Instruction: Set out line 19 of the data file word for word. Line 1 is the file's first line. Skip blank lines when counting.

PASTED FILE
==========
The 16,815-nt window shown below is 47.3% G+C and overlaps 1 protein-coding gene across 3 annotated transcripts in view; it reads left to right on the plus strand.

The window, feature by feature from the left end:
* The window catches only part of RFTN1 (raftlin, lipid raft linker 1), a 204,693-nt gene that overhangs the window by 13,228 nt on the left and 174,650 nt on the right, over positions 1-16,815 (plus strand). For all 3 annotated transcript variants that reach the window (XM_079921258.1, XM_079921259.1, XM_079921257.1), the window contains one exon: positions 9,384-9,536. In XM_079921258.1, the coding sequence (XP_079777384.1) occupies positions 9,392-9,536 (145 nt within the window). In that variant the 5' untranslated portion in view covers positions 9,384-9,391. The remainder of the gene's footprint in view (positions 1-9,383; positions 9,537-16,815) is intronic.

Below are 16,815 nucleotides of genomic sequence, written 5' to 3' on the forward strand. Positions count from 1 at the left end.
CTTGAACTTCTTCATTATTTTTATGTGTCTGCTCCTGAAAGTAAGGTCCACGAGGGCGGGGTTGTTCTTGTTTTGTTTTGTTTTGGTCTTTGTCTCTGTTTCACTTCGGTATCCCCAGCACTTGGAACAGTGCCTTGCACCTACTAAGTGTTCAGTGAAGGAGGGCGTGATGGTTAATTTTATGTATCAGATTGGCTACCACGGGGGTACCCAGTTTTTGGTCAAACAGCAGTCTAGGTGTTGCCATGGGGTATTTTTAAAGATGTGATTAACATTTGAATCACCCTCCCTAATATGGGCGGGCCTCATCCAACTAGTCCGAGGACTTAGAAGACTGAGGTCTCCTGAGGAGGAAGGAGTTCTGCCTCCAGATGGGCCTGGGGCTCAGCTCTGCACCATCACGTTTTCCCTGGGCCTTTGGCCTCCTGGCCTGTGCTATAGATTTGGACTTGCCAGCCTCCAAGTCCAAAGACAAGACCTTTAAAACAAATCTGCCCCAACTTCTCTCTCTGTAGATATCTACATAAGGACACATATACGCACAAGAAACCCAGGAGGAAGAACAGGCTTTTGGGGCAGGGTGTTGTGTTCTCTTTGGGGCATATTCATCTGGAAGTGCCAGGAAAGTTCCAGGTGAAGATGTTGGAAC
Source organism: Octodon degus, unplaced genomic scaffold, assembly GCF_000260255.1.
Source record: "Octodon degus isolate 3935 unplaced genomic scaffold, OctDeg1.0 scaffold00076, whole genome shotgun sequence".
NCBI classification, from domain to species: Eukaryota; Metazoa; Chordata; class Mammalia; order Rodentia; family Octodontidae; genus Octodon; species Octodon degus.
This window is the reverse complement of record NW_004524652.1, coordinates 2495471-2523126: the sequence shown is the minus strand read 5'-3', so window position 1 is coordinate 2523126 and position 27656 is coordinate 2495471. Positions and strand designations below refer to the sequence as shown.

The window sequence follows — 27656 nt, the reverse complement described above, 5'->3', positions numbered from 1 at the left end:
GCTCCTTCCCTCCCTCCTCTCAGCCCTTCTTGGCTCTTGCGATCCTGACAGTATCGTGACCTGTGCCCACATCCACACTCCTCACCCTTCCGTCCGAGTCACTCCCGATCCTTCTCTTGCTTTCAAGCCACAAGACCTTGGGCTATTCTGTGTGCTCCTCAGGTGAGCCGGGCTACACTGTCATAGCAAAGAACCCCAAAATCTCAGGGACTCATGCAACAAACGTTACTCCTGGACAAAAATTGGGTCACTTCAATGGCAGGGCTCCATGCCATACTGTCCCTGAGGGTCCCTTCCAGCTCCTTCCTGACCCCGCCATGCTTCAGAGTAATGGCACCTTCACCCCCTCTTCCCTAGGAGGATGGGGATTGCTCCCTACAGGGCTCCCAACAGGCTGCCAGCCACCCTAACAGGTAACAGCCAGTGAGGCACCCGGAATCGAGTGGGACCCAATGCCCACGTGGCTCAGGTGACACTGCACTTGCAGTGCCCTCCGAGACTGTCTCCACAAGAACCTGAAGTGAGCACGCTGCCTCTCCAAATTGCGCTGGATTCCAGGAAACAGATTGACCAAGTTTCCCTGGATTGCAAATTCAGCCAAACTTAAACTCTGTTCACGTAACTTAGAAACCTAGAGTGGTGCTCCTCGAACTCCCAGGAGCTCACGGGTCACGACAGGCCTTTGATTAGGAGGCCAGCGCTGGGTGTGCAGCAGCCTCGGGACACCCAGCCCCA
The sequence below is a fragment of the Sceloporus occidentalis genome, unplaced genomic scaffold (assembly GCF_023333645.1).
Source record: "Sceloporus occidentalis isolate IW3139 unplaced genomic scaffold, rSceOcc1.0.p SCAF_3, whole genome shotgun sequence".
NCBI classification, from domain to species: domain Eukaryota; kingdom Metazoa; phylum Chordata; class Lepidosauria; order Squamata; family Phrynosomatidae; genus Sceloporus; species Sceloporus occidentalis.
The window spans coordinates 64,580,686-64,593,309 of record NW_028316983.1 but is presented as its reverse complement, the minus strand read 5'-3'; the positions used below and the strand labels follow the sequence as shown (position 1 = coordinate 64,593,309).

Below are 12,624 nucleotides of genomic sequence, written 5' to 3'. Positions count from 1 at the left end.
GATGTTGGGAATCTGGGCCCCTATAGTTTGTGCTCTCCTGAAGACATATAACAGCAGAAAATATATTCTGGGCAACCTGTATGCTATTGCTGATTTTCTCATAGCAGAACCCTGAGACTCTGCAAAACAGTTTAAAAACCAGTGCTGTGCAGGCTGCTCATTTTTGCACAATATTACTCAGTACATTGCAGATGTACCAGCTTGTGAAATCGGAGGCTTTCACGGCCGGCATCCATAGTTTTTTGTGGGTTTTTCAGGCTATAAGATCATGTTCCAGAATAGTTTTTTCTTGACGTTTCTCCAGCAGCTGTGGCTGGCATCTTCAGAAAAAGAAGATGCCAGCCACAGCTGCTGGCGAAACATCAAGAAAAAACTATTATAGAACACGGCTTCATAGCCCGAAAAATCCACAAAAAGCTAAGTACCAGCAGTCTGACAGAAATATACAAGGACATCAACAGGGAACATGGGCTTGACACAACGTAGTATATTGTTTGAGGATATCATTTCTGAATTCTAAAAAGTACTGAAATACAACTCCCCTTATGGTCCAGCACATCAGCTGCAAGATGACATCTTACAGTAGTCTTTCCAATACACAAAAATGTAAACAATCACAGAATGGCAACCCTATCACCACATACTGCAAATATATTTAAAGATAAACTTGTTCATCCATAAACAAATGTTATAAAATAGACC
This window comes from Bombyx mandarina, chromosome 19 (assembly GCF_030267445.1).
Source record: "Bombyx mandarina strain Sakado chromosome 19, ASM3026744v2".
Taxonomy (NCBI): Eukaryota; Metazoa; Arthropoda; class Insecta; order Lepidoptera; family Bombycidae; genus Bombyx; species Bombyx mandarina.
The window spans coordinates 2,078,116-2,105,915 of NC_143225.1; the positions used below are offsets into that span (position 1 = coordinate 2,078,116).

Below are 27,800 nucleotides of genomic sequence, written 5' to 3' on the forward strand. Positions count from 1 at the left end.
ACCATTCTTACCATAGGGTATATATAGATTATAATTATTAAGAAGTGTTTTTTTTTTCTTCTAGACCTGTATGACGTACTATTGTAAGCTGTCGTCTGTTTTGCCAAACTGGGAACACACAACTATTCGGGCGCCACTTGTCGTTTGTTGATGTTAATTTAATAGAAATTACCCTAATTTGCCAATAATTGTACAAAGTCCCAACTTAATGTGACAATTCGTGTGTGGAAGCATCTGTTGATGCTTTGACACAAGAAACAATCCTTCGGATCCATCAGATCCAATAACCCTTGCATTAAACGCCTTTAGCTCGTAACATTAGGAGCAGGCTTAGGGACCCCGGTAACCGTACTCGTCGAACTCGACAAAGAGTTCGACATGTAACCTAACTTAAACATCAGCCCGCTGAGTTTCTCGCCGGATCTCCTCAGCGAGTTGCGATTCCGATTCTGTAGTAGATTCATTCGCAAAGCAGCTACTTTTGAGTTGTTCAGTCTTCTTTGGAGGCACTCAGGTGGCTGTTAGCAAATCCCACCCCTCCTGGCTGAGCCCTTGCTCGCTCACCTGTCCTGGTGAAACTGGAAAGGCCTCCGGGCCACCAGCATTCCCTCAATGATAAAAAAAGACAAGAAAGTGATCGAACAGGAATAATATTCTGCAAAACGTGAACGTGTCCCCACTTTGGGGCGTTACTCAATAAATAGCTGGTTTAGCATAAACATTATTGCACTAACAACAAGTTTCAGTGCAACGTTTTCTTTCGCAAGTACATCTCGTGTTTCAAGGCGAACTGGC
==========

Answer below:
Source record: "Bombyx mandarina strain Sakado chromosome 19, ASM3026744v2".